Somewhat of a ghost town today, Mathinna was once the scene of an important gold strike. After gold was discovered at Mangana, Mathinna was for a time was the third largest town in Tasmania.

Where Is it?

Mathinna is 95 km east of Launceston, 175 km north east of Hobart, 25 km north of Fingal.

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About Mathinna

Today it is the name Mathinna that seems to have more significance than the history of the town itself. Mathinna was an Aboriginal girl born at Wybalenna on Flinders Island in 1835 who became caught up in the devastating way of life forced onto her people by the white man. At Wybalenna the vivacious Mathinna caught the eye and heart, of Lady Jane Franklin, the wife of Tasmanian Governor and explorer, Sir John Franklin, who decided to adopt her.
Befriended by the Governor of Van Diemens Land, Sir John Franklin and his wife Lady Jane, only to be abandoned two years later, Mathinna and her story epitomise the sad fate of the Tasmania Aboriginal people.

Fingal Valley mining villages

Mangana (10 km north west) became the first gold mining site in the Fingal Municipality and indeed, in Australia, when alluvial gold was discovered there in 1852. A minor gold rush to The Nook, as it was then known, resulted, and soon 500 prospectors were panning the creeks and digging tunnels and shafts. The township of Mangana gradually declined as one by one the mines closed, and none is operational today. A few of the town’s original buildings remain.

A scattering of old weatherboard and corrugated iron buildings is all that remains of the one-time boom town of Rossarden. Nestled at the foot of Ben Lomond, Rossarden was buzzing as late as the 1960?s, when the Aberfoyle mine was working to full capacity. The mine, which opened in 1931 produced wolfram – another name for tungsten – operated until February 1982, when its closure sounded the death knell for the town. The mine tried to sell its former employees their home for a dollar, but few took up the offer and the town’s population fell from 500 to just 90. Within a month, what was not sold was demolished and carted away.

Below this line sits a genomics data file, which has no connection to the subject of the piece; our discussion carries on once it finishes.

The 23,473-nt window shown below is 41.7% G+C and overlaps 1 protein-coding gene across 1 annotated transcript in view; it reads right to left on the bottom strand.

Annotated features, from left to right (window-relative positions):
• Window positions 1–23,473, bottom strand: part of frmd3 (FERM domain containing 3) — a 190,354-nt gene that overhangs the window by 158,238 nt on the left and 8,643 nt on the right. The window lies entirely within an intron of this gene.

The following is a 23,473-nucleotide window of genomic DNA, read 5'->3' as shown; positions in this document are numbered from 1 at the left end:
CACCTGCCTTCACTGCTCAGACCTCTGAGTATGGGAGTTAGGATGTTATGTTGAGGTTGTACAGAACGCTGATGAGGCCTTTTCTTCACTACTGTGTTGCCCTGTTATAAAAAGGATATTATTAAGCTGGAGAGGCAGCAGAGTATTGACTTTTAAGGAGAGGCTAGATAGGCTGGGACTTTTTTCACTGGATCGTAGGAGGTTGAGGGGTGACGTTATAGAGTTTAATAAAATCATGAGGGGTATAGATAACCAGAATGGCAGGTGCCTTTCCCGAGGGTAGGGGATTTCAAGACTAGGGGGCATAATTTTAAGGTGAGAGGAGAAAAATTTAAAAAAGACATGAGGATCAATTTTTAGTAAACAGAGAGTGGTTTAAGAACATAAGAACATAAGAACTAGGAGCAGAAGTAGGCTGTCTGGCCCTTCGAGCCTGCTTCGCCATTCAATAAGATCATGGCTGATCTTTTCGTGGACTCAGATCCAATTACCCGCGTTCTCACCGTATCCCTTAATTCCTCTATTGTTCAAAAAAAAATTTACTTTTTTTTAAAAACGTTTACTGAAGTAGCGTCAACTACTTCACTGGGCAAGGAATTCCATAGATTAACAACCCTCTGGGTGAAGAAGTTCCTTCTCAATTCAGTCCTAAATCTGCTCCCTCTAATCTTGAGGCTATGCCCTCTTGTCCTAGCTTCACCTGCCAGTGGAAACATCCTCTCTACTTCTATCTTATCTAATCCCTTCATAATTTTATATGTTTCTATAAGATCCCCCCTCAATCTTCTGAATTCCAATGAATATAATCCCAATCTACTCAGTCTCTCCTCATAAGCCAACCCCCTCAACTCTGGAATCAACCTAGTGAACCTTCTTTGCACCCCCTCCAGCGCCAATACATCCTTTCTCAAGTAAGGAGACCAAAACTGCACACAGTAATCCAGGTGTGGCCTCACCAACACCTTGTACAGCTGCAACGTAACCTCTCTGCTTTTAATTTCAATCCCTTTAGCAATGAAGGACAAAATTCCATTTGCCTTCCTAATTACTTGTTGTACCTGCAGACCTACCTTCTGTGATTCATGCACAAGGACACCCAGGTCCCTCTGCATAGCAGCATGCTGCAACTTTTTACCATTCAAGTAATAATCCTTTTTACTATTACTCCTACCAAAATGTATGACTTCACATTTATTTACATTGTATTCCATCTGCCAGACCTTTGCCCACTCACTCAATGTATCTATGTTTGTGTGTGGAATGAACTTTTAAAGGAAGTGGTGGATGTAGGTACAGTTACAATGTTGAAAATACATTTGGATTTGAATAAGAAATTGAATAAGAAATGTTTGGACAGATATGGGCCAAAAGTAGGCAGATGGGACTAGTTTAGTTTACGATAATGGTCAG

Soon after gold was found at Mangana, a second and larger find was discovered 20 or so kilometers north at Mathinna. This find led to the opening of the Golden Gate mine, which once established, became the second largest gold producing mine in Tasmania after the Tasmanian mine at Beaconsfield. The town too grew and with around 300 men per shift working at the Golden Gate in the latter part of the 1800s, Mathinna was, for a time, the third largest town in Tasmania.

Surrounding Area

Ben Lomond

The magnificent mountain of Ben Lomond with its imposing cliffs and peak are visible over much of the northern midlands of Tasmania. Ben Lomond National Park is invaluable for the conservation of the flora communities and species diversity of the imposing Tasmania’s alpine areas. The area consists of an outstanding variety of glacial and periglacial features which are considered of national significance. The snowy slopes of Ben Lomond in Winter are a centre for downhill skiing in Tasmania.

Evercreech Forest Reserve

Evercreech Forest Reserve (23 km north) is home to the tallest White Gums in the world. They are known as ‘White Knights’ because they grow to a height of 90 metres. The reserve has many short bushland walks through the forest including a loop past the “White Knights” and to Evercreech Falls. Apart from these spectacular trees, large ferns and mountain streams abound, many flowing dramatically over falls deep in the forest.

Mathinna Falls

Mathinna Falls Forest Reserve, like Evercreech Forest Reserve, is one of many attractive spots to break your journey on the A4 between the Midland Highway and the east coast. An easy 30 minute return walk along a well graded track leads to the base of the Mathinna Falls.

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